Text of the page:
A Hardcastle Filter Pipe Well-Smoked

Blog by Robert M. Boughton

After some time he felt for his pipe.  It was not broken, and that was something.  Then he felt for his pouch, and there was some tobacco in it, and that was something more.  Then he felt for matches and he could not find any at all, and that shattered his hopes completely..

— J.R.R. Tolkien, The Hobbit, or There and Back Again

I had no idea where this pipe came from.  It seemed to appear out of thin air on the little stand that serves as a sort of waiting room for my next six appointments needing various degrees of rejuvenation.  The diminutive bent billiard – once a black dress pipe, I could tell – bore such wear and accumulated gunk that it looked more like something washed up on shore after a catastrophic oil spill.  The thought occurred to me that perhaps I should wear latex gloves for the initial inspection, which suggested the pipe was not broken, and that was something, and there were no apparent cracks or burnouts, and that was something more.  The rim of the bowl was wrecked, and that would not have been encouraging were it not for the apparition of the last five letters of an old friend’s name on the left shank.  The classy H on the stem confirmed a Hardcastle shrouded by the grime.  For a chronology of Hardcastle’s transition from its beginning in 1903 to the final stage of its evolution as a Dunhill second, follow the Pipephil link in Sources.

Only after the first two steps of the restoration did I discern that the billiard was a Filter Pipe model.  I was creating a new sub-folder in my restored Hardcastles when a warning appeared on the monitor asking if I wanted to replace the existing Filter Pipe folder with the new one.  This very pipe came to me a few years back with clear nomenclature but a rim that was more abused than most.  At the time, it was the perfect candidate for my experiments in giving pipes a dress finish.  My roommate, a Hardcastle devotee, bought it.  That explained the poor thing’s further decline.

First, the before pics of the dress version.  I never blogged it because I was not happy with the rim work.  I’ve blogged one or two of my failures as cautionary tales, but not this one.Now for the carnage my roommate dumped on me.  This may be the most tortured pipe I have ever encountered.  CAUTION: The following images may be unsuitable for children or squeamish pipe smokers.In most cases, I soak the stummel in Isopropyl alcohol, but this time I chose Everclear to strip the homemade shellac I made for the dress process and the black leather dye beneath it – although not much of either appeared to remain.  I gave the stem a bath in generic stain remover. The stem came out in great shape, but the stummel less so. I used super fine 0000 steel wool to take off the residue from the Everclear soak.  This is when I could discern Filter Pipe.A full micro meshing sharpened the nomenclature and revealed the wood’s rich brown, if erratic, grain. I would like to know just how someone would go about inflicting such damage on a rim, but I couldn’t very well ask my roommate.  In the past, I have been somewhat successful with reversing mangled rims.  In one of the prior cases, for example, I resorted to a rasp.  Here are the before, during and after shots of that pipe, a P&K Everyman.I learned the importance of sanding, filing or grinding in the right direction. To narrow a rim, I move whatever tool I use with, or in the same general direction as the rim’s wall; to widen the rim, I move the tool against the rim, from the chamber outward. Try as I did to avoid resorting to extreme measures to make the Hardcastle rim right again, the time came to use my electric grinder. My main concern with making the misshapen rim at least more even and round again by putting it to an electric sanding wheel was the potential for irreversible damage in a heartbeat. Not being one to avoid a challenge, I went for it. I dare anyone reading this not to laugh at the last photo below. Believe it or not, the wheel sander did what I needed: it made the rim almost level.  I knew I could fix that problem a little later.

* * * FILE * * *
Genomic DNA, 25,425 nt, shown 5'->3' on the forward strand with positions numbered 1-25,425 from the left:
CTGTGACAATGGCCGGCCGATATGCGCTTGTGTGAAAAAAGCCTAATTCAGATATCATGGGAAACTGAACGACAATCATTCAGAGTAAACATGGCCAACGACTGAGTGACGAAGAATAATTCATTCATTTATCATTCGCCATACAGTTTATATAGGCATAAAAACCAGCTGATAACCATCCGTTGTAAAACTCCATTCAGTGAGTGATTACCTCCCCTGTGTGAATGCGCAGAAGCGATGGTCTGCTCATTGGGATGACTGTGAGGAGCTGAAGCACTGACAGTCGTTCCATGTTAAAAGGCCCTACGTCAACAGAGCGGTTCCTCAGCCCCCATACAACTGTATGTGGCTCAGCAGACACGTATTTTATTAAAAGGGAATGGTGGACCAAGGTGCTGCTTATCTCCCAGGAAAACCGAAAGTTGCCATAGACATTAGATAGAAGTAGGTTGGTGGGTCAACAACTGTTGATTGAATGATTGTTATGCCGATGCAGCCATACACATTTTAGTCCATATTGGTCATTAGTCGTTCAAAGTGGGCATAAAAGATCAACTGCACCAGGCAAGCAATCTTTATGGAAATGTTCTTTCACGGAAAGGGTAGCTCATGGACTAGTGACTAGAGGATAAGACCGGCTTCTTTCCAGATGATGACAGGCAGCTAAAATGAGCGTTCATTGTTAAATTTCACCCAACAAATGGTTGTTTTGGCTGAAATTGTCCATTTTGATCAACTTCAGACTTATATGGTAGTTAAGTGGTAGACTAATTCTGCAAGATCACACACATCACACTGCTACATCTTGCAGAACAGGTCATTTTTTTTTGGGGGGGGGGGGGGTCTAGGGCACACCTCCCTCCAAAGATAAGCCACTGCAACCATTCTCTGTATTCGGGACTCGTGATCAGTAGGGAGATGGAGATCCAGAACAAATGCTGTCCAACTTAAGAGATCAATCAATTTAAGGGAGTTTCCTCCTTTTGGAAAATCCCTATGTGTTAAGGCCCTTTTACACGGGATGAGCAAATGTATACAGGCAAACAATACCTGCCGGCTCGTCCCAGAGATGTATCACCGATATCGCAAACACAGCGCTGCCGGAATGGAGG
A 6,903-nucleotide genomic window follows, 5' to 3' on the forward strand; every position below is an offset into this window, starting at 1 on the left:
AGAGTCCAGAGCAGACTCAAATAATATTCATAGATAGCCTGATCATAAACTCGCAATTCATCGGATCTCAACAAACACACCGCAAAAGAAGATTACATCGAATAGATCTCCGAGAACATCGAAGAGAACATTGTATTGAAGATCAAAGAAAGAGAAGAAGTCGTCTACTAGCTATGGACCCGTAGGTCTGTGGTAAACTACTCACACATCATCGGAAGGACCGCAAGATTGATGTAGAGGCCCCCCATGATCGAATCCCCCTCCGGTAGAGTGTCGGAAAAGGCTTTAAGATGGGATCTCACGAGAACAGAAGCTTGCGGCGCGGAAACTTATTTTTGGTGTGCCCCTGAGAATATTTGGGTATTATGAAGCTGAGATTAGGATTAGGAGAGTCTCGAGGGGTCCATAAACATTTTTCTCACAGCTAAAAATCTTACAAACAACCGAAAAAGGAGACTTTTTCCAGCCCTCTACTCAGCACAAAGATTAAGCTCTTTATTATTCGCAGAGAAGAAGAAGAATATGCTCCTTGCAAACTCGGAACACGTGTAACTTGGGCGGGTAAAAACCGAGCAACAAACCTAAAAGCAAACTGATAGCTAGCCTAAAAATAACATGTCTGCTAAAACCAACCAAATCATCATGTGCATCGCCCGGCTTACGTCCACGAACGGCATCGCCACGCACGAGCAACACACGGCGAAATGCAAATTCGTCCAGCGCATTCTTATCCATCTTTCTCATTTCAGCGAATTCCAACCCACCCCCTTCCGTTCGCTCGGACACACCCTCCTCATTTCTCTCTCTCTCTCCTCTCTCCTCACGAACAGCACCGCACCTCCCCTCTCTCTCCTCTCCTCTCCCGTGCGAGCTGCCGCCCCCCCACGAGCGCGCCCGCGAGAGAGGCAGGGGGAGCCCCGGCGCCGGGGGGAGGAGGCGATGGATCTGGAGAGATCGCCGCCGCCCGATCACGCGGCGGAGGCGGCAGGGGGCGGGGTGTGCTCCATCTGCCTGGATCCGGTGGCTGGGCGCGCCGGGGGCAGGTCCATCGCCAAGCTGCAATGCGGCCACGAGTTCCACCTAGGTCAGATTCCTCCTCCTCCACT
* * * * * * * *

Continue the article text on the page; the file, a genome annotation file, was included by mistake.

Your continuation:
The pre-retort cleaning of the stummel and stem required more regular cleaners and a brass-handled brush with wire bristles, similar to the one below, both dipped in Everclear.  At least my roommate enjoyed the pipe while beating it.  The retort needed three test tubes of alcohol to come out clear.Notwithstanding the relative roundness of the rim, I knew I had to fill the preexisting indentation in the upper corner of the inner wall as shown in the post-electric sander pic.  I did something similar once, but again, I found the solution in one of Steve’s blogs on correcting an off-round rim. I filed off briar shavings from a hopeless pipe and mixed them with Super Glue, then applied the goop to the problem area inside the chamber.  It isn’t pretty, but it worked. Several hours later, I sanded down the remaining hard mess with 60-grit paper followed by a 120/180 pad. Several more hours later, I had reached the point where I knew I could not do better and sanded and micro meshed the stummel in preparation for staining.  I used British tan on the rim and moccasin brown on the rest, then micro meshed off the char with 1500, 8000 and 12000 pads.  That’s a good combination for a subtle contrast.I buffed the stummel with Red Tripoli and carnauba and was finished. SOURCES